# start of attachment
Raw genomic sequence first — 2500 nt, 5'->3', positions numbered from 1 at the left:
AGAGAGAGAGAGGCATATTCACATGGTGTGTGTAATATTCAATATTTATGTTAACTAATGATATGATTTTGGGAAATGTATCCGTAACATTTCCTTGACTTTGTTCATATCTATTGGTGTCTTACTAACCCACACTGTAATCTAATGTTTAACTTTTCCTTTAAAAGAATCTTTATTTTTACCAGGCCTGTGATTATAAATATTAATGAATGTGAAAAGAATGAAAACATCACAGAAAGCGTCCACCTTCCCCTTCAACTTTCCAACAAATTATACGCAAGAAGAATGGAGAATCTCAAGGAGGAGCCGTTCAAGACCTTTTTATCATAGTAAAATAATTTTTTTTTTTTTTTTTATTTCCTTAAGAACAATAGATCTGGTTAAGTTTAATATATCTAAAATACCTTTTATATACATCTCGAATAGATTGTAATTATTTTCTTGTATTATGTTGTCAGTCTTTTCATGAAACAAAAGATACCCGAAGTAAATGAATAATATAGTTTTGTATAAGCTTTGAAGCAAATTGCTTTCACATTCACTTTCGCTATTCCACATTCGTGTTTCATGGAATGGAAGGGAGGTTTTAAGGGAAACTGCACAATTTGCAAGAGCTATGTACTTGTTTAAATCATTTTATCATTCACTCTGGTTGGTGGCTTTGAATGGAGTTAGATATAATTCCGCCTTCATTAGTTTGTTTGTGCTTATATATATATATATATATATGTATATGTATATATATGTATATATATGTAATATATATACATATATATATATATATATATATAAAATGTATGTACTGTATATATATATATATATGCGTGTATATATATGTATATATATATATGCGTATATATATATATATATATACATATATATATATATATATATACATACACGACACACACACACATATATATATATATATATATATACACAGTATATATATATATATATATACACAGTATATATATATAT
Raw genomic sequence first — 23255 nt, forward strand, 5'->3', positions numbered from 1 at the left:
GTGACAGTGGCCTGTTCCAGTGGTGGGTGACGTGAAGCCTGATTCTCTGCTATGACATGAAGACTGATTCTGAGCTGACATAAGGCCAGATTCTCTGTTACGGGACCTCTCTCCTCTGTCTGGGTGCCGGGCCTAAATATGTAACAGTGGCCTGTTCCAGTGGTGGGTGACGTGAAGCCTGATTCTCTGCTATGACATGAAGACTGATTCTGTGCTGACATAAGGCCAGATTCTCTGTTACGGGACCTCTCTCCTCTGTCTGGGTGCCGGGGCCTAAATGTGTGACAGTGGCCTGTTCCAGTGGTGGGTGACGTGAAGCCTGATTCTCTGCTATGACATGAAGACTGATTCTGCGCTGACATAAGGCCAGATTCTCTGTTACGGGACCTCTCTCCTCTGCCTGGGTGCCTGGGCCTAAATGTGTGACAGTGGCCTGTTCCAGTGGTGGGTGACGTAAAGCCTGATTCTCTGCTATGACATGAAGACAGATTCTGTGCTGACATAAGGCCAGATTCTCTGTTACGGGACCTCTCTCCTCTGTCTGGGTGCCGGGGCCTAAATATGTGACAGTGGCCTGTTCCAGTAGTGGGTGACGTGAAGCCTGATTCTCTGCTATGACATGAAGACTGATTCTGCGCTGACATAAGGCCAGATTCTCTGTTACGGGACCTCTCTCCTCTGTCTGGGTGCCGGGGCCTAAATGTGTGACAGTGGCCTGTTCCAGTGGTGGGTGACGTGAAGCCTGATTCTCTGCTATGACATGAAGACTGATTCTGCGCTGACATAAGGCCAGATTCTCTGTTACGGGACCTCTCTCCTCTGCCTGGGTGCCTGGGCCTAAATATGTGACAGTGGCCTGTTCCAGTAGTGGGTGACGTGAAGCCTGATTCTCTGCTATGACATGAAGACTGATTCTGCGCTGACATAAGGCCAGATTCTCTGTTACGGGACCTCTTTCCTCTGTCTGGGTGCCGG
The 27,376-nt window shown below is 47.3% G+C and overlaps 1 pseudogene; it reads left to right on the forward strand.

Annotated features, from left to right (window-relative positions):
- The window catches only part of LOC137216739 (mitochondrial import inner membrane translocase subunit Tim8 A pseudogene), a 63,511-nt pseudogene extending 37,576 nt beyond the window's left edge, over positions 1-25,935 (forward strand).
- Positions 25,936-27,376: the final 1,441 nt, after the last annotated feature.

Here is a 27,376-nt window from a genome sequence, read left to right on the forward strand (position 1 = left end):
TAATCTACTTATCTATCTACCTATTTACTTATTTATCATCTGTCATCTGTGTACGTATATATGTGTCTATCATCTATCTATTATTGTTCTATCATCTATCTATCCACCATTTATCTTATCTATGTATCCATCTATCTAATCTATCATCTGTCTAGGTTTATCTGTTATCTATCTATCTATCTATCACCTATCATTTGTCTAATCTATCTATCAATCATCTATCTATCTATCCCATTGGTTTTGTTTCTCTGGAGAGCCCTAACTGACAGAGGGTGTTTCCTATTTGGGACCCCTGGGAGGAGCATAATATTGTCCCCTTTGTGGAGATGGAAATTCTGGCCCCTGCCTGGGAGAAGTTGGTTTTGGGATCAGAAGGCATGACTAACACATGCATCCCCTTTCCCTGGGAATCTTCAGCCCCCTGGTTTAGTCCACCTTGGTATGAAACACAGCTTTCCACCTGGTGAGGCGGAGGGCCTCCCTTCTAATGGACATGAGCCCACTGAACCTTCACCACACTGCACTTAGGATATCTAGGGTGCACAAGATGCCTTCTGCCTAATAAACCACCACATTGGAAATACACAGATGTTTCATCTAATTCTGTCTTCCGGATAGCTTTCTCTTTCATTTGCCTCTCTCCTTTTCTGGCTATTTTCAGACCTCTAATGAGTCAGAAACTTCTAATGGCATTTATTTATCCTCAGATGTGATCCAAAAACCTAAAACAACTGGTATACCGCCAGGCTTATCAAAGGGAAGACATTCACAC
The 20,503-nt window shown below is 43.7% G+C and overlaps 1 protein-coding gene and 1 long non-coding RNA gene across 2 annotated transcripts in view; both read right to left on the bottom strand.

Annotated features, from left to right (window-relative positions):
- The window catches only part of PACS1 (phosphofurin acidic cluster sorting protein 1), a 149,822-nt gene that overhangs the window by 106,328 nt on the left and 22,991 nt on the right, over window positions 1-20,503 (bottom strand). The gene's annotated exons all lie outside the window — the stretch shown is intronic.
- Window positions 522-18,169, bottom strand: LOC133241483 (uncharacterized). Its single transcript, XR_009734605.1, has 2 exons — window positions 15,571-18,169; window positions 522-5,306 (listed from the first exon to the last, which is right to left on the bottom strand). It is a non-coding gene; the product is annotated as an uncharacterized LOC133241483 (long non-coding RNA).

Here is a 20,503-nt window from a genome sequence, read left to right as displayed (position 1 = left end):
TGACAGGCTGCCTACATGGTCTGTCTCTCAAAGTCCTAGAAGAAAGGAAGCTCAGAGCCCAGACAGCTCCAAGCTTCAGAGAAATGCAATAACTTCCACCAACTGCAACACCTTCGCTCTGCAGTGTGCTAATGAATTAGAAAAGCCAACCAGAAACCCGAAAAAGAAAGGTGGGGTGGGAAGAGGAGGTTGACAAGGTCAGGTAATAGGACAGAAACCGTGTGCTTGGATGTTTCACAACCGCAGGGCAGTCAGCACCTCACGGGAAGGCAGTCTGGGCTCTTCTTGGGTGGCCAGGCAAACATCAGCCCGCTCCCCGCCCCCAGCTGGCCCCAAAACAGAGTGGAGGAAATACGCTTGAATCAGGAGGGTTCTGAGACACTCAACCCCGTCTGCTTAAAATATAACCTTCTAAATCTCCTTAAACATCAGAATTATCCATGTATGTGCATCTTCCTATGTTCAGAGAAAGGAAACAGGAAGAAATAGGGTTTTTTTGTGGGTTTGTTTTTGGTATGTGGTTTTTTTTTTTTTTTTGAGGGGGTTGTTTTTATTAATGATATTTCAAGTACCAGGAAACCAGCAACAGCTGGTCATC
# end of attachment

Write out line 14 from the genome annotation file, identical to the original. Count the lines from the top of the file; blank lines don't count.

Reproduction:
- Window positions 522-18,169, bottom strand: LOC133241483 (uncharacterized). Its single transcript, XR_009734605.1, has 2 exons — window positions 15,571-18,169; window positions 522-5,306 (listed from the first exon to the last, which is right to left on the bottom strand). It is a non-coding gene; the product is annotated as an uncharacterized LOC133241483 (long non-coding RNA).